Black and Hispanic students are not learning enough in our public schools. Their typically poor performance is the most important source of ongoing racial inequality in America today. Thus, say Abigail and Stephan Thernstrom, the racial gap in school achievement is the nation's most critical civil rights issue and an educational crisis. It's no wonder that "No Child Left Behind," the 2001 revision of the Elementary and Secondary Education Act, made closing the racial gap in education its central goal. An employer hiring the typical black high school graduate or the college that admits the average black student is choosing a youngster who has only an eighth-grade education. In most subjects, the majority of twelfth-grade black students do not have even a "partial mastery" of the skills and knowledge that the authoritative National Assessment of Educational Progress calls "fundamental for proficient work" at their grade. No Excuses marshals facts to examine the depth of the problem, the inadequacy of conventional explanations, and the limited impact of Title I, Head Start, and other familiar reforms. Its message, however, is one of hope: Scattered across the country are excellent schools getting terrific results with high-needs kids. These rare schools share a distinctive vision of what great schooling looks like and are free of many of the constraints that compromise education in traditional public schools. In a society that espouses equal opportunity we still have a racially identifiable group of educational have-nots -- young African Americans and Latinos whose opportunities in life will almost inevitably be limited by their inadequate education. When students leave high school without high school skills, their futures -- and that of the nation -- are in jeopardy. With successful schools already showing the way, no decent society can continue to turn a blind eye to such racial and ethnic inequality.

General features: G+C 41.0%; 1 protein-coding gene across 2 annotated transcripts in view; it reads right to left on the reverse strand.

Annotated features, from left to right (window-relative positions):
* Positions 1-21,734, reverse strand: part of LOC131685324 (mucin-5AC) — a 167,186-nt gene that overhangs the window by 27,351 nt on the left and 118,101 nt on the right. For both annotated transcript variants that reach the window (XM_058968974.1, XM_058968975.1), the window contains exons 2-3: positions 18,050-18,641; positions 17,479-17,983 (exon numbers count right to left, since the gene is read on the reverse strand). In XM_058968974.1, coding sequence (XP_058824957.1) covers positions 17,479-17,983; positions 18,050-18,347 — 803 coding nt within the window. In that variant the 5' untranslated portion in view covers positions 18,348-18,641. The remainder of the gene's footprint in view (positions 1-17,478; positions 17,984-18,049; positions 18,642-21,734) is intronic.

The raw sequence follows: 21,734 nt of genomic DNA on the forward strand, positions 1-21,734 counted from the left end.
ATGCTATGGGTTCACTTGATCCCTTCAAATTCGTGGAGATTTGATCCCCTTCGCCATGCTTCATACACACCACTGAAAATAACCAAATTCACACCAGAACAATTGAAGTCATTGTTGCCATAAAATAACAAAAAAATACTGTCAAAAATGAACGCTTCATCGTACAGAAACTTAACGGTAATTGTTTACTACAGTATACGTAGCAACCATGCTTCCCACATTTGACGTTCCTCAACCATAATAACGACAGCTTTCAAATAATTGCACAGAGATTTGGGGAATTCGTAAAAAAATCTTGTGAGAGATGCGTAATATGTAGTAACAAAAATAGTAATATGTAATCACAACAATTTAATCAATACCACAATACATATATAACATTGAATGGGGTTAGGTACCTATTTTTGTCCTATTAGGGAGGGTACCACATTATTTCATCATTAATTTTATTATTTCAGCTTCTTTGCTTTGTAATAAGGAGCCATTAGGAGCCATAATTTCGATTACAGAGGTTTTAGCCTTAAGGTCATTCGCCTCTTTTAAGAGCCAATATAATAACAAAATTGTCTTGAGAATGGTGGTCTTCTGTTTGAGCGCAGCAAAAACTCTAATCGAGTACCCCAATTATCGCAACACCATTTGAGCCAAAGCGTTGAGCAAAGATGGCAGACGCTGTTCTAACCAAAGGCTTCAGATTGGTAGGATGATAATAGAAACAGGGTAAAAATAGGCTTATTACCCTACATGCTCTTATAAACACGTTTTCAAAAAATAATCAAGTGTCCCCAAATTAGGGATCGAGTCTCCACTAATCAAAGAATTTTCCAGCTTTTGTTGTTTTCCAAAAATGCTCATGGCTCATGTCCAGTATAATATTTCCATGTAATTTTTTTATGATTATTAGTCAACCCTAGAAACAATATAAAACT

This paperback edition, with a new introduction, offers a powerful, compelling, and unassailable argument for reforming America's schooling methods and ideas--by one of America's most important educators, and author of the bestselling Cultural Literacy. For over fifty years, American schools have operated under the assumption that challenging children academically is unnatural for them, that teachers do not need to know the subjects they teach, that the learning "process" should be emphasized over the facts taught. All of this is tragically wrong. Renowned educator and author E. D. Hirsch, Jr., argues that, by disdaining content-based curricula while favoring abstract--and discredited--theories of how a child learns, the ideas uniformly taught by our schools have done terrible harm to America's students. Instead of preparing our children for the highly competitive, information-based economy in which we now live, our schools' practices have severely curtailed their ability, and desire, to learn. With an introduction that surveys developments in education since the hardcover edition was published, The Schools We Need is a passionate and thoughtful book that will appeal to the millions of people who can't understand why America's schools aren't educating our children.
This timely volume brings together an experienced roster of educators and researchers to address the African American achievement gap in higher education. The text provides an overview of recent research on the learning characteristics of African American university students and uses those findings to identify major issues and to foster new and productive inquiry and educational activities. Encompassing both traditional and virtual classrooms, the authors provide research-based strategies that higher-education faculty can use to design courses, pedagogy, and assessments that reach out to all learners in a fair and equitable manner.